Archive for the ‘Allergies’ Category.


There are two types of sinusitis: acute and chronic. Whether you have one or the other depends upon how long your symptoms have been present.

Acute Sinusitis
If your sinusitis has been present for less than three weeks, it is called acute, meaning that it is of short duration. In older children and adults, there are three typical symptoms of acute sinusitis:
1. Pain or a sensation of pressure in the face over the area of the infected sinus is common. This is made worse by bending over, straining, jogging, or going down stairs.
2. A cloudy nasal discharge, from one or both sides, or a cloudy postnasal drip.
3. Fever, which is not a part of chronic sinusitis.
In younger children symptoms are not specific. A nighttime cough that doesn’t respond well to cough medications may be the only symptom.

Chronic Sinusitis
This is the term used to describe sinusitis present for longer than three weeks. It is not unusual for this condition to continue for months. In older children and adults there are three typical symptoms:
1. Chronic nasal congestion or stuffiness
2. Frequent, or almost constant colds
3. A persistent cough

In younger children, typical symptoms include the following:
1. The child seems to always “keep a cold”
2. Cough, particularly a nighttime cough, is a nuisance
3. Recurring ear infections
In all age groups, a cloudy postnasal drip, otherwise unexplained bad breath and recurring ear infections are common associations. Facial pain and fever are not frequent in chronic sinusitis.


In the office, we use what are called provocative tests to detect food allergies. This is an excellent technique, although not quite as reliable or convincing as the food ingestion tests employed in the hospital. These provocative tests provide reactions in miniature, as it were, between four and thirty minutes after their application.

The tests are called provocative, since they seek to provoke a response in the patient to a suspected food. Clinical ecologists maintain a large number of extracts of various substances. If, in his history, the patient indicates exposures to any food once every three days or more frequently, or if he himself suspects a particular one, he will be tested with a drop of an extract of it placed under his tongue. Generally, the patient can complete two such tests on each visit, until he has tested all of the foods which he most commonly encounters. If a reaction is severe, however, only one test will be given.

As with a number of other innovations in this field, the provocative test was discovered by a doctor who himself had allergies he wished to control. Dr. Carleton Lee, of St. Joseph, Missouri, was highly susceptible to coffee. In the early 1960s, Lee found that he was able to create his characteristic coffee “hangover” with a minute intradermal (skin-deep) injection of coffee extract. In other words, he “provoked” the symptoms with a small dose. Even more intriguing was the fact that a still smaller dose would relieve the same symptoms and keep them in check for hours or days, even when he then drank coffee freely. He called this latter injection the “neutralizing” dose.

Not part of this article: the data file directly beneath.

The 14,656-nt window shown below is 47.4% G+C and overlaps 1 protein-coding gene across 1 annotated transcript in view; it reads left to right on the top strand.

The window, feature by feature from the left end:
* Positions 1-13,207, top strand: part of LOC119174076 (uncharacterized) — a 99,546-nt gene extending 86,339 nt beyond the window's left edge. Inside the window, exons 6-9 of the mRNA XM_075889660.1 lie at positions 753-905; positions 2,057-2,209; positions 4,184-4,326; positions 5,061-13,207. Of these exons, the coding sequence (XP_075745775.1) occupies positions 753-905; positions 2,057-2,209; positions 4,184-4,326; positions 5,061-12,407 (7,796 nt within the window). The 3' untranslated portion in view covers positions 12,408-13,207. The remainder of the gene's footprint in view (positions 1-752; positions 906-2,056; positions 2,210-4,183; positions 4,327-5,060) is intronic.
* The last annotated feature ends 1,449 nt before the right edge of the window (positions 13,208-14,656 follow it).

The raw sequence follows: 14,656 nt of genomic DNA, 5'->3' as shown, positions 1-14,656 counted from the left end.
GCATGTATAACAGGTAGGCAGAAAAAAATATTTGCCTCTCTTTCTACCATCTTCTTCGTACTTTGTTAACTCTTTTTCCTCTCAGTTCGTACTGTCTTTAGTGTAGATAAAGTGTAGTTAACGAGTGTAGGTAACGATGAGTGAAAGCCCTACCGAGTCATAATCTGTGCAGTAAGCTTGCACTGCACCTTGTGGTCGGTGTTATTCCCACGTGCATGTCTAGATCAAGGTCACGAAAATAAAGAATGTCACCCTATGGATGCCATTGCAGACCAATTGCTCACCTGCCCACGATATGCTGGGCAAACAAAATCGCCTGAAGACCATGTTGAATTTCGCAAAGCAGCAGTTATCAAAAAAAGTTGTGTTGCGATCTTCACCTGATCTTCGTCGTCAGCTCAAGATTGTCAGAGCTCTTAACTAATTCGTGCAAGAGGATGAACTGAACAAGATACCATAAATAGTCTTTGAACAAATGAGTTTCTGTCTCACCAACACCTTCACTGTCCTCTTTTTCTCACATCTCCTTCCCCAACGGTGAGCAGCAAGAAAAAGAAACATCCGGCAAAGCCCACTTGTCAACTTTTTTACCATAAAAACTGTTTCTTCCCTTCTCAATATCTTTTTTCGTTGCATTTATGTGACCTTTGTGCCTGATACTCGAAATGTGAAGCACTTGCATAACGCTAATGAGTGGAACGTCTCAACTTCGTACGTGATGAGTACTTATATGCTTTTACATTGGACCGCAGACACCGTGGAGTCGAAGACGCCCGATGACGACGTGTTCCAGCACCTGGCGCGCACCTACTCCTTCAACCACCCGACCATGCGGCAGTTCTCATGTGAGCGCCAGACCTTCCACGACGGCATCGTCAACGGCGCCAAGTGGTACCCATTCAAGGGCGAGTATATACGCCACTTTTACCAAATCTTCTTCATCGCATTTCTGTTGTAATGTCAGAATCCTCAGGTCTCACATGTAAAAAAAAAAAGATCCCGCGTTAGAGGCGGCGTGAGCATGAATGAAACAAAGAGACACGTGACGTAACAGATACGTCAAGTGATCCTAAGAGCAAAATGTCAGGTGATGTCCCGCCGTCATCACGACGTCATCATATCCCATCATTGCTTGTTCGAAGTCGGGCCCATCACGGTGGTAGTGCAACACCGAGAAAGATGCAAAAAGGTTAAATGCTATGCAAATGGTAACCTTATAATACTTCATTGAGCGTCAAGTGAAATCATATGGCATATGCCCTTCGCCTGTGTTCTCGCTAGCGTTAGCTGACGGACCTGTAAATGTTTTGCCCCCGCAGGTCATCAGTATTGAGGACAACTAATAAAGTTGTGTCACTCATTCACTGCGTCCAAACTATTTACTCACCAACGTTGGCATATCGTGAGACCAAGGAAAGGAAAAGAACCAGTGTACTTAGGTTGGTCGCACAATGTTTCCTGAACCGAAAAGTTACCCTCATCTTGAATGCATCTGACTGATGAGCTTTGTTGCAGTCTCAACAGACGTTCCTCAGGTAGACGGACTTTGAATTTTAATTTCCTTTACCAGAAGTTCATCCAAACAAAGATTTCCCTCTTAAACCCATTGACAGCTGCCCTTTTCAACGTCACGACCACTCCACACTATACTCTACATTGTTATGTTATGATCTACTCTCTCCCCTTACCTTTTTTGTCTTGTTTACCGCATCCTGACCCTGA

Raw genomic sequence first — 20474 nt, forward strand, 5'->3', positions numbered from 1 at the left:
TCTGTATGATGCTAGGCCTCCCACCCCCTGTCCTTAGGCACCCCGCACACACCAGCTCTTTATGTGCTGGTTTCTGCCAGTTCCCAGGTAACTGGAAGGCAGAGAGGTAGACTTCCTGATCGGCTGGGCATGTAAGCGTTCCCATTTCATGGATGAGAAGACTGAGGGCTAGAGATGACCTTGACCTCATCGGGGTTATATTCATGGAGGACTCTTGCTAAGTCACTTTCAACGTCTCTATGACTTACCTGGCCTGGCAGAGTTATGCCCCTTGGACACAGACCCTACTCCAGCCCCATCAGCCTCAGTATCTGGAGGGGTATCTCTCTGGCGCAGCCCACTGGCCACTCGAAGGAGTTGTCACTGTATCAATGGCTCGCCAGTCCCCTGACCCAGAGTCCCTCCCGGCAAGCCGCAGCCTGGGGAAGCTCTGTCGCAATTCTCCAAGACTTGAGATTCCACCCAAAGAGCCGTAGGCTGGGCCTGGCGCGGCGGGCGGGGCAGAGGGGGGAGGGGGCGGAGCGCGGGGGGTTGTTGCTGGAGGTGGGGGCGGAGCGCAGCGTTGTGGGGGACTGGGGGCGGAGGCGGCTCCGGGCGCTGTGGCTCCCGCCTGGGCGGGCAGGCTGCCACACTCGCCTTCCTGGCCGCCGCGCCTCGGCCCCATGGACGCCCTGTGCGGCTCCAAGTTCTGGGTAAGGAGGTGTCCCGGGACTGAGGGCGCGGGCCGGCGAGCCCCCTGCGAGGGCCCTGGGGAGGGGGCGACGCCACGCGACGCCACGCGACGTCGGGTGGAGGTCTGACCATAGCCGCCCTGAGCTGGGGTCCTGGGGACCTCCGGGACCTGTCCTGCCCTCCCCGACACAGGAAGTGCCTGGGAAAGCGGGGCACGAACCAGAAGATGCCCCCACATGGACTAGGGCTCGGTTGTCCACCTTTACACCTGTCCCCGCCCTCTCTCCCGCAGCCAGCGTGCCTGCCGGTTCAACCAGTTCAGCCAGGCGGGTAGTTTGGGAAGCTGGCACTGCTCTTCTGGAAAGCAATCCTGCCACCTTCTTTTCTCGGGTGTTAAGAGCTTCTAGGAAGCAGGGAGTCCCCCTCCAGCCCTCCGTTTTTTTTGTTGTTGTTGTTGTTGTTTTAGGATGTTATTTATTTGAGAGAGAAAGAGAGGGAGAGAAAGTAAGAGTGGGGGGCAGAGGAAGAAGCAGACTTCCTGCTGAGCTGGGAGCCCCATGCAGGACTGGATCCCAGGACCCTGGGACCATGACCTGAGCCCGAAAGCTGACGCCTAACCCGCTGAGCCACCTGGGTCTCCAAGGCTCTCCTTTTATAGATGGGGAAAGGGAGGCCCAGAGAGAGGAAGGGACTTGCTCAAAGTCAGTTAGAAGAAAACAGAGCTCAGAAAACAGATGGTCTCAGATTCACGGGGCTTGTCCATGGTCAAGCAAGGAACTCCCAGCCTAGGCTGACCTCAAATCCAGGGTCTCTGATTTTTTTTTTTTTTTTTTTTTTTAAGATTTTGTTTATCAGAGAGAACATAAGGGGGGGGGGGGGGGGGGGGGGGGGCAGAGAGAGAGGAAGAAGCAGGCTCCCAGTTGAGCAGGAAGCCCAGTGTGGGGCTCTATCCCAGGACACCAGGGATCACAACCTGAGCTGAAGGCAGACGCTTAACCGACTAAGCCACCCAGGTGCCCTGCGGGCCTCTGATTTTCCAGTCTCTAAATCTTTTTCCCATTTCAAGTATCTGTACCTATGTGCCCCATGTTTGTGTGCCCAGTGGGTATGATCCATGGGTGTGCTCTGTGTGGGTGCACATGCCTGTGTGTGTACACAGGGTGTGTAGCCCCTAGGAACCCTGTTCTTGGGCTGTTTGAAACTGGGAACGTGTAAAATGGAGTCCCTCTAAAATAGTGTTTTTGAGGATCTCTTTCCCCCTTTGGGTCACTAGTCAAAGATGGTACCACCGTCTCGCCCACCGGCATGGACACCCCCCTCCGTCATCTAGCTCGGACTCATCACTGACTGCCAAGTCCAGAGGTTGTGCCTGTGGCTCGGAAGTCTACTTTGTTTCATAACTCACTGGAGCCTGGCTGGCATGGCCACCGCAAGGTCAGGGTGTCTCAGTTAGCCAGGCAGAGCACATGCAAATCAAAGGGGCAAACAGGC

Intradermal injections for food allergies had been tried before but with little consistent success. For inhaled allergy-causing substances, such as pollen and dust, they had worked well, but for foods and chemicals they had never been very valuable. Lee presented his findings to food-allergy pioneer Herbert Rinkel, and together they published the first paper on the provocative/neutralizing technique in January, 1962.1

Dr. Guy Pfeiffer and Dr. Lawrence D. Dickey soon refined Lee’s intradermal test by making it a sublingual (under-the-tongue) procedure. The veins under the tongue are close to the surface and readily absorb traces of foods, beverages, and drugs. (It is for this reason that nitroglycerine and some other drugs are placed under the tongue for immediate absorption.) Sublingual extracts worked approximately as well as intradermal injections and avoided the unpleasantness of the injections. Both techniques are currently employed by clinical ecologists, although I myself prefer, and actually use, the sublingual provocative test in my office procedures.

Why the provocative/neutralizing technique works, we do not yet know. That it does work has been demonstrated in hundreds of physicians’ offices, although some orthodox allergists committed to the immunological theory remain skeptical. The provocative/neutralizing technique is a truly empirical procedure, used because it has been found to be effective. If we were to wait until the mechanism of every medical procedure were known before being used, few drugs, new or old, could be employed in medicine. Even the mechanism by which aspirin works is still something of a mystery, and the action of electroshock and tricyclic drugs for depression still must be accounted for. The provocative/neutralizing technique can be used in the same spirit, while research is performed on its mechanism of action.

After performing a provocative test with an extract of a commonly eaten food, we are likely to provoke a positive reaction. In about nine out of ten cases, the patient will respond with the same symptoms which the food is secretly responsible for in real life. If wheat, for example, is the hidden cause of respiratory symptoms, the patient might respond by suddenly coughing or wheezing. Sometimes, however, the symptoms provoked are one notch worse than the real-life symptoms. Thus, a patient who gets headaches (minus-two symptom) from cane sugar under normal conditions might become depressed (minus-three) or brain-fagged (minus-three) after a provocative test with cane.